After long driving days from the Lakes District, we reached Rio Gallegos in the south of Argentina. For the first time since the very north of Chile / Argentina, we needed to cross a border and pass through Chile to get to the southern tip of Argentina. Lazy as we are, we decided to risk it and skip the bureaucratic process of getting dog papers for Leika. We headed to the border south of Rio Gallegos, where we checked out of Argentina and into Chile. All papers in hand, we proceeded to get our car searched and threw away our remaining fruits and vegetables. Of course, we were asked about our dog papers and we presented an expired health certificate we got in northern Chile. Of course, that was absolutely unacceptable. We have all the documentation for Leika, but none of it is valid unless you have some government paper which can then be stamped while wild dogs are crossing the open border at will throughout the day. After 30 minutes of pleading it became clear that nobody was interested in our case, and they made us check back out of Chile, back into Argentina, and drive 70km back to the nearest town. There, we had to visit a vet who wrote a health certificate without even taking as much as a look at Leika, and the next morning we got the necessary dog paper from the government authority. If this is simply a scheme to extract money from dog owners, it makes sense, but it certainly doesn’t prevent the spread of diseases (or whatever else these laws are aiming to achieve).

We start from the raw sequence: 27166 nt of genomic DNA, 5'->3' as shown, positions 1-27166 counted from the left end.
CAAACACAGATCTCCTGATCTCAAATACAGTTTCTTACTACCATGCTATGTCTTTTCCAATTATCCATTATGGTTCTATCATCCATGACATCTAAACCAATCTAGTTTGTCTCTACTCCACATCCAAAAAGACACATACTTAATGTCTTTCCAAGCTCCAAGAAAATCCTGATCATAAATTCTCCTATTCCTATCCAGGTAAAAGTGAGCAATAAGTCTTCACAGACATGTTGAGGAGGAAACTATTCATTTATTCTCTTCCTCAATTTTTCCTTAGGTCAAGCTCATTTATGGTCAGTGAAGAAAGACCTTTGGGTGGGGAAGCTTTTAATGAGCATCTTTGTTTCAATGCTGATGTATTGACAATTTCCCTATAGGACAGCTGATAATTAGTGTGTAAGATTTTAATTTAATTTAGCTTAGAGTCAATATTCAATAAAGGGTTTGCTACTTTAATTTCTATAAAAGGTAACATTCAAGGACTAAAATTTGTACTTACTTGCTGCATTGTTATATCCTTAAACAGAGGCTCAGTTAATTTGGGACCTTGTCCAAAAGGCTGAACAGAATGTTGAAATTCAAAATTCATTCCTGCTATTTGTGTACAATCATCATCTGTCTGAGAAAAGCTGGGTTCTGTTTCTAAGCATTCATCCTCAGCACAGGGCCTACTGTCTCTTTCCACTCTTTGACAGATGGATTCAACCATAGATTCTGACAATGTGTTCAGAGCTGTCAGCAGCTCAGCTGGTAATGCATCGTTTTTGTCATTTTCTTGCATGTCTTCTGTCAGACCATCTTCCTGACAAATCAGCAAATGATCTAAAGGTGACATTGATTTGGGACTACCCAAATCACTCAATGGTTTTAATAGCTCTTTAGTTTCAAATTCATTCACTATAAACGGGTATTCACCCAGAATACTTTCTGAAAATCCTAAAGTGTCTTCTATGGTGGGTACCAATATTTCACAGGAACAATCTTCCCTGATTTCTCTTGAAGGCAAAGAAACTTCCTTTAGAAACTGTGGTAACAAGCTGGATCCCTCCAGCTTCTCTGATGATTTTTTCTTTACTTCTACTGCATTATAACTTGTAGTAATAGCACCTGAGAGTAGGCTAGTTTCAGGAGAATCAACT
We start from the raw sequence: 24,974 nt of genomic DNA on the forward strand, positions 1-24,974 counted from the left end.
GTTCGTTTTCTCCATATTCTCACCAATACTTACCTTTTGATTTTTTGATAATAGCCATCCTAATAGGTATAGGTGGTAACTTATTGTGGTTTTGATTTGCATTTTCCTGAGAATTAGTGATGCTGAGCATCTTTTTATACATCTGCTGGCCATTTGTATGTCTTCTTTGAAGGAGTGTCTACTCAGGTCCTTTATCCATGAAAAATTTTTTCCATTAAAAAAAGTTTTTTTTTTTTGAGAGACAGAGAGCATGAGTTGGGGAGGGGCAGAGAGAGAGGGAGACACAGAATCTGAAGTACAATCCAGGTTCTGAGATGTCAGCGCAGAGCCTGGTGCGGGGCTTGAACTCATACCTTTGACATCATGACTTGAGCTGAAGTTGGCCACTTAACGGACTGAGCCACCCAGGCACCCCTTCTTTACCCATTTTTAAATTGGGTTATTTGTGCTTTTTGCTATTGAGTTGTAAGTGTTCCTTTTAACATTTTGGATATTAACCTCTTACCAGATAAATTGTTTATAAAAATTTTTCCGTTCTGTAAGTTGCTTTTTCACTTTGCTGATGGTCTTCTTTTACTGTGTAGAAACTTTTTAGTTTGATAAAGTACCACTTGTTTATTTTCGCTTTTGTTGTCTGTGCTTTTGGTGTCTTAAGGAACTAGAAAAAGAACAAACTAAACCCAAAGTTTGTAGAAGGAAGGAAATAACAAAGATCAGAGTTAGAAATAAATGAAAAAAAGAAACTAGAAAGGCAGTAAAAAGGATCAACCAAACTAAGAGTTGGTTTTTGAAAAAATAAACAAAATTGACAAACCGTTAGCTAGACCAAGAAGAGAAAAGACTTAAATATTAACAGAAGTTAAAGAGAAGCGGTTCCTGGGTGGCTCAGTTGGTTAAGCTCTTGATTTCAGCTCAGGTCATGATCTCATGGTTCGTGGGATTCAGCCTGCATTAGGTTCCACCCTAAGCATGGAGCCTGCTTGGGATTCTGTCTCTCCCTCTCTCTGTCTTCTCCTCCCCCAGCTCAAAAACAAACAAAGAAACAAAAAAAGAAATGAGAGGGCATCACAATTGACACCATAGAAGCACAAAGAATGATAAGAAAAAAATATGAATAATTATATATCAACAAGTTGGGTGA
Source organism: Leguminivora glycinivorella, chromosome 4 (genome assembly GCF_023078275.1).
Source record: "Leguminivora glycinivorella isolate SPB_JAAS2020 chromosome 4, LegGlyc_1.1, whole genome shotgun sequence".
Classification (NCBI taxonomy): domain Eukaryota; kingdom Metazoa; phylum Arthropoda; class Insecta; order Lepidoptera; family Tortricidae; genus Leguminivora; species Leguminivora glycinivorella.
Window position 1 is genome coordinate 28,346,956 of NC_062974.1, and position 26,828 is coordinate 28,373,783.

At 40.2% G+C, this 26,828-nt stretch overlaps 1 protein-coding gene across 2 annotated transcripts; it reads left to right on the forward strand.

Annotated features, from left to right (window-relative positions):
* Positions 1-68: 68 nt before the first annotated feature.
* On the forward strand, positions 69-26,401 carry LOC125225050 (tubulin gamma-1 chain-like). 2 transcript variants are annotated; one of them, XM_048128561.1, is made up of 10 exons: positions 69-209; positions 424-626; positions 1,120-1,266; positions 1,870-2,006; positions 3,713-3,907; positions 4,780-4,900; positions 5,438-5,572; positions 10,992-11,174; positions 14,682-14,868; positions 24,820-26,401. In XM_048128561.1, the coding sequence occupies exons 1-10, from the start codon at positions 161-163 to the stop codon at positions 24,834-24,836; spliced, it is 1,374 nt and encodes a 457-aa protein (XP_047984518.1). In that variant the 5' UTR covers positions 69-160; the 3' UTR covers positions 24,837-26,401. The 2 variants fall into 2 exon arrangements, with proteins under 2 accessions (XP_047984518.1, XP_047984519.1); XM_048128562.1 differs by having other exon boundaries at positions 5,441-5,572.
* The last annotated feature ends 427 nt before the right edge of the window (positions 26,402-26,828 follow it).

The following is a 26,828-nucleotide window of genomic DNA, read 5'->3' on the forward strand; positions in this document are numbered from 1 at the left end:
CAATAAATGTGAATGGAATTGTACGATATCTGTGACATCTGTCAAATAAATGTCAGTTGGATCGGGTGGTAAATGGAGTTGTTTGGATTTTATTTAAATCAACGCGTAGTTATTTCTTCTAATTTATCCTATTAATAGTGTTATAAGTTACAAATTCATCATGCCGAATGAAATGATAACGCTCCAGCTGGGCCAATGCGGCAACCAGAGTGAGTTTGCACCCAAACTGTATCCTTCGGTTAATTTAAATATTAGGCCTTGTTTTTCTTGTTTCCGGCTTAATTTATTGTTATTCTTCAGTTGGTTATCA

So we finally reached Chile, a day later than we had hoped, and the first order of business was a visit to the tax free zone in Punta Arenas, as we had heard that’s the place to get bargain prices for anything car-related. We quickly found new tires – our tread had been running low since Peru, so it was time. We bought the tires, but then decided to pick them up a week later and instead drive the old ones to Ushuaia to get our money’s worth!
As luck would have it, Nomadizens happened to be in Punta Arenas at the same time. Its hardly a coincidence any more since we’ve been running into them pretty much everywhere. We spent a mulled-wine-fuelled evening with them, catching up on everything that happened since we last met in Colombia.
In the morning we got on the ferry to Tierra Del Fuego, then drove back into Argentina for our final push south. Despite the rugged images we had of the region, the main roads are actually nicely paved, so it was a quick drive to the southernmost point of our journey.
We finally reached Ushuaia after 11 months on the road.
From other travelers we had heard of a nice camp spot outside the city with fantastic views of the Beagle Channel. What a great site it was. We had a scotch to celebrate reaching the southernmost city of the journey and enjoyed the views of the city at night.
In the morning we got on the bikes and rode along the water for a few miles on a hiking trail. It was really scenic, we passed through forest, got amazing mountain and water views, and passed by an old and isolated estancia. Ushuaia left a really good impression.
Of course, we had to go to the actual end of the road over the next few days – and there were two. First, we went to the end of highway 3, with a nice sign showing the distance to Alaska. Then we drove to the southernmost road in Argentina, following along the beagle channel. When we reached the end, we decided it was time to jump in the water. The water was probably in the mid-40s, but Nikki just ran right in – it took me 2 tries to make it and leika was smart enough to realize it was a bad idea…
Next, we buried a little time capsule in a secret spot. We kept the coordinates, maybe we’ll come back in the future and see if its still out there.
So after 11 months, the direction of travel turned north. We stayed at a campground north of Ushuaia where a lot of overlanders had left wooden signs. After taking a shower, we got to some woodworking and left our mark here as well.
A lot of melancholy in Tierra Del Fuego.